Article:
John Larrysson's Column: When Fast does not mean Quickly

The most common use of the word fast, means quickly. Yet sometimes it is used in a way that has an entirely different meaning. 

... suddenly the sledge stuck so fast that it wouldn't go on at all.

Lewis, C. S. (1950) The Lion, the Witch and the Wardrobe

She knew all the pupils now, and she and Ida, Mary Power and Minnie were becoming fast friends

Wilder, Laura Ingalls (1935) Little Town on the Prairie

He was soon fast asleep forgetting all his worries till the morning.

    Tolkien, J.R.R. (1937) The Hobbit

[audio 1]

The Old English word fast meant constant and secure. From this root we get words like steadfast, a fastener and fasten. [also more uncommon words such as holdfast, headfast, lockfast (Scots English only) and shamefast] Also one use of the word fast as a verb (action) was to have firm control of oneself and was used to describe voluntarily not eating, usually for religious reasons. Not eating by choice is a fast. Which is of course where we get the word breakfast, meaning to break one's fast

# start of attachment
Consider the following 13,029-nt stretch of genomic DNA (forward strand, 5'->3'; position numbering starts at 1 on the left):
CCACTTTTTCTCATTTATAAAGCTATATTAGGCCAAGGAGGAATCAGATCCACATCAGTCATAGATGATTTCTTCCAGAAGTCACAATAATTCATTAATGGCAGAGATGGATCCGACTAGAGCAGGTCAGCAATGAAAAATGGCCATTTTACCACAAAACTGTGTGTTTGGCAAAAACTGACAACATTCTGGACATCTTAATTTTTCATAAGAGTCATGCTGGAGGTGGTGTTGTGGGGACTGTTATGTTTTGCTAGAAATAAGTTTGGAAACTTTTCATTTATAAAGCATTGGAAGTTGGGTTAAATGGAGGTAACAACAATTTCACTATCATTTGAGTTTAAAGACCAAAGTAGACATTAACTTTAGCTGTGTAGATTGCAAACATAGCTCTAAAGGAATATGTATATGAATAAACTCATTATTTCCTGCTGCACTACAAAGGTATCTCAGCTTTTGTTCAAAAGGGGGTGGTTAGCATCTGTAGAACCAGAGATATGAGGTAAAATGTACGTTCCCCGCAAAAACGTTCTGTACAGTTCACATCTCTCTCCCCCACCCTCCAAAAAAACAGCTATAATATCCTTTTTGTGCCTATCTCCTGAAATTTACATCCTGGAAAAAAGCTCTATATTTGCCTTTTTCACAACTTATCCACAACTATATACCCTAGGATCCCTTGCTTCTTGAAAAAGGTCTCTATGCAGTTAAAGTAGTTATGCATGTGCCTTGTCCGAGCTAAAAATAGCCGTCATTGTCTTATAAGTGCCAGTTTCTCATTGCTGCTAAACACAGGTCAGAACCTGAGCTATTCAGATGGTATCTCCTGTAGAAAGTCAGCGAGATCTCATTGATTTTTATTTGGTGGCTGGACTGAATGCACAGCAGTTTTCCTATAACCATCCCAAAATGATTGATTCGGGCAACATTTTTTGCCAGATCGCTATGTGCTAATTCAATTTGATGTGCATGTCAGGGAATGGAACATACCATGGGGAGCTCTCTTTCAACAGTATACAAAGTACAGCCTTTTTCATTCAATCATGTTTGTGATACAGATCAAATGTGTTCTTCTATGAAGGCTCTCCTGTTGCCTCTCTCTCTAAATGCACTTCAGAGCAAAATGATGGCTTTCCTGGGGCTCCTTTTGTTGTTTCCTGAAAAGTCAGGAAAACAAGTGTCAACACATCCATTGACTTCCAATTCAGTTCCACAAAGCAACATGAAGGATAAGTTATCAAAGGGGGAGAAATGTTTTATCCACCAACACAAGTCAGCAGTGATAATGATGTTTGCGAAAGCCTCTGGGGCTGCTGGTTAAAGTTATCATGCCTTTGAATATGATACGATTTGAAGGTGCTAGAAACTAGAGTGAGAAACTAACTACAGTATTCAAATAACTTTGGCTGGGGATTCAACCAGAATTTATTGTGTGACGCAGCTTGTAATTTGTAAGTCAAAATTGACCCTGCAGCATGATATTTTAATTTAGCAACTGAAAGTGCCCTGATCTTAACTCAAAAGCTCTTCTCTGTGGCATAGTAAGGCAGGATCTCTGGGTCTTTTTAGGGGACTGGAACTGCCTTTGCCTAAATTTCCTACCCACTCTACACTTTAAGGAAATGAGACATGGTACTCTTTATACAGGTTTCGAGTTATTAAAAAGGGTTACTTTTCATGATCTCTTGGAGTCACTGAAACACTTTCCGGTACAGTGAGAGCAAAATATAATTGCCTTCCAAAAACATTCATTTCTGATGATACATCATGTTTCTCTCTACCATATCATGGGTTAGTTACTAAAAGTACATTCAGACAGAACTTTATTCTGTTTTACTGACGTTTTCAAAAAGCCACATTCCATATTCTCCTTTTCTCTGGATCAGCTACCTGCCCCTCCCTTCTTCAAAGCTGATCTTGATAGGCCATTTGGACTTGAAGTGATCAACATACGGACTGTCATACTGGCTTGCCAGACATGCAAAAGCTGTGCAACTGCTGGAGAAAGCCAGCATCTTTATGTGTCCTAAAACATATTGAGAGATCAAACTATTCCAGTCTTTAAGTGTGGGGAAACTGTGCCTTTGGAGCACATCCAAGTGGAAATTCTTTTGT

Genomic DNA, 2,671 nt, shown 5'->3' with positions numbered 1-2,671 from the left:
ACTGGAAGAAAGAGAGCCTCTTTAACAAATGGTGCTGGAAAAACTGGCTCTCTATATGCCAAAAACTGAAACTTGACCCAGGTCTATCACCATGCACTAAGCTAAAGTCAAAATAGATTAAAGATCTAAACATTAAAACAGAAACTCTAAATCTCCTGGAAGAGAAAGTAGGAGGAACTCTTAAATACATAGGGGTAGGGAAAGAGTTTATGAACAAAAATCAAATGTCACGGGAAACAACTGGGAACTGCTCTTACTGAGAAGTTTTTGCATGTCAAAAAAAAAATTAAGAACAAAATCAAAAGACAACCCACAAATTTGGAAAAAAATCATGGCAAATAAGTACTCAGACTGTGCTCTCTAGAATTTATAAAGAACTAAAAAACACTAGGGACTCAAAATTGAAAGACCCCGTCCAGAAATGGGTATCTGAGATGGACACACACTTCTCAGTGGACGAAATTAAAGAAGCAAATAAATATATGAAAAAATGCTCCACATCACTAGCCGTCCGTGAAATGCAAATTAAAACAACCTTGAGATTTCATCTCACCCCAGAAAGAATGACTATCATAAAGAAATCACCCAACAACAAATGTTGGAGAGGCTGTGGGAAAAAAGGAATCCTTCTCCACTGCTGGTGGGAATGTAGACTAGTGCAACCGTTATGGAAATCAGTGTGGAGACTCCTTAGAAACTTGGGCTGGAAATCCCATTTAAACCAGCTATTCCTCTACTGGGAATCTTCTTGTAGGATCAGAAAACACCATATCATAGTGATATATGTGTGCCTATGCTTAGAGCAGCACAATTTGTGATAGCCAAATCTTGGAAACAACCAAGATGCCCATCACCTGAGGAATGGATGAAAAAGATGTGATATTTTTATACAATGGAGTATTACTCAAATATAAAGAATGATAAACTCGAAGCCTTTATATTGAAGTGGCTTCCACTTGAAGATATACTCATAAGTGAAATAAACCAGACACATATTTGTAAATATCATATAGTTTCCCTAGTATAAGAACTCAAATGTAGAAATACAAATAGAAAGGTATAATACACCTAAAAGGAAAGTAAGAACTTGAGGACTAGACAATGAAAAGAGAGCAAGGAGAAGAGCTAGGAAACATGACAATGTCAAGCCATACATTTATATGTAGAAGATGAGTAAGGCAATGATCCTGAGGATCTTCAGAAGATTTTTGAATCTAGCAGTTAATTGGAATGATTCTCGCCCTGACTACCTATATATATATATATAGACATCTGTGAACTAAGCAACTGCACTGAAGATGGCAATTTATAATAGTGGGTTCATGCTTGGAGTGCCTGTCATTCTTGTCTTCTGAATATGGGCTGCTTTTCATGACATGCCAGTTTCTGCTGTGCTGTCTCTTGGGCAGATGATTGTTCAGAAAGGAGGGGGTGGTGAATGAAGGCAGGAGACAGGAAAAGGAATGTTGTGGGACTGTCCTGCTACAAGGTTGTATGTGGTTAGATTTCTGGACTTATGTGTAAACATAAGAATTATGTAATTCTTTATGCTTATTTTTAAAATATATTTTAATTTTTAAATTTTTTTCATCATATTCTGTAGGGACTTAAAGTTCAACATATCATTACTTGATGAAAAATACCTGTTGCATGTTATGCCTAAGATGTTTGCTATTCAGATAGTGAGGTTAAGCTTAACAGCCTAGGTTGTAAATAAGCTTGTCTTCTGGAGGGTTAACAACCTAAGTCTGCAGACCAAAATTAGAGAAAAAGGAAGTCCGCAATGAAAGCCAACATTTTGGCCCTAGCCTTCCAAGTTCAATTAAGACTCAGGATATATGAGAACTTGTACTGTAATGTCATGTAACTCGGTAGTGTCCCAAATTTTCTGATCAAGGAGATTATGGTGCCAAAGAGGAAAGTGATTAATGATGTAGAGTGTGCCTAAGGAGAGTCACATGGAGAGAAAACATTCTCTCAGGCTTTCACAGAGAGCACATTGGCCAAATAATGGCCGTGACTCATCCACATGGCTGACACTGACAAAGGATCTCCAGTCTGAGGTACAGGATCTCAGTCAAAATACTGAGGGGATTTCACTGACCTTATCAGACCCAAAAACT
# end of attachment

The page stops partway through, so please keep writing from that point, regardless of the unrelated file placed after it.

[audio 2]

The quickly meaning for fast may have existed in Old English. The word fast did have both meanings firmly and quickly in Old Norse. The change in meaning seems to come from the idea that a person that is fast is firm and strong, if they are strong they can run vigorously and quickly. So a fast man implies one who can run quickly. The word fast in this sense may have been one of the many words that were added to English after the Norse invasion. (The Viking share of the English Language and An Unsung Hero)

[audio 3]

The old sense of the word fast meaning firm and secure is still in use. A rule that is hard and fast is always enforced without changes. To hold fast to something is to hold on tightly and without letting go. To stand fast is not to move, even if threatened. When one glues something, one wants it to stick fast

Just as you think you have understood a simple English word, the messy history of English drops you into the deep end of the language lake. Beware of the dragons.

[audio 4]

by John Larrysson [email protected]

A native English speaker who has been teaching practical English in Hong Kong for over two decades.


NOTE: Starting in 2016, this column has been published once every two weeks, on every other Tuesday.

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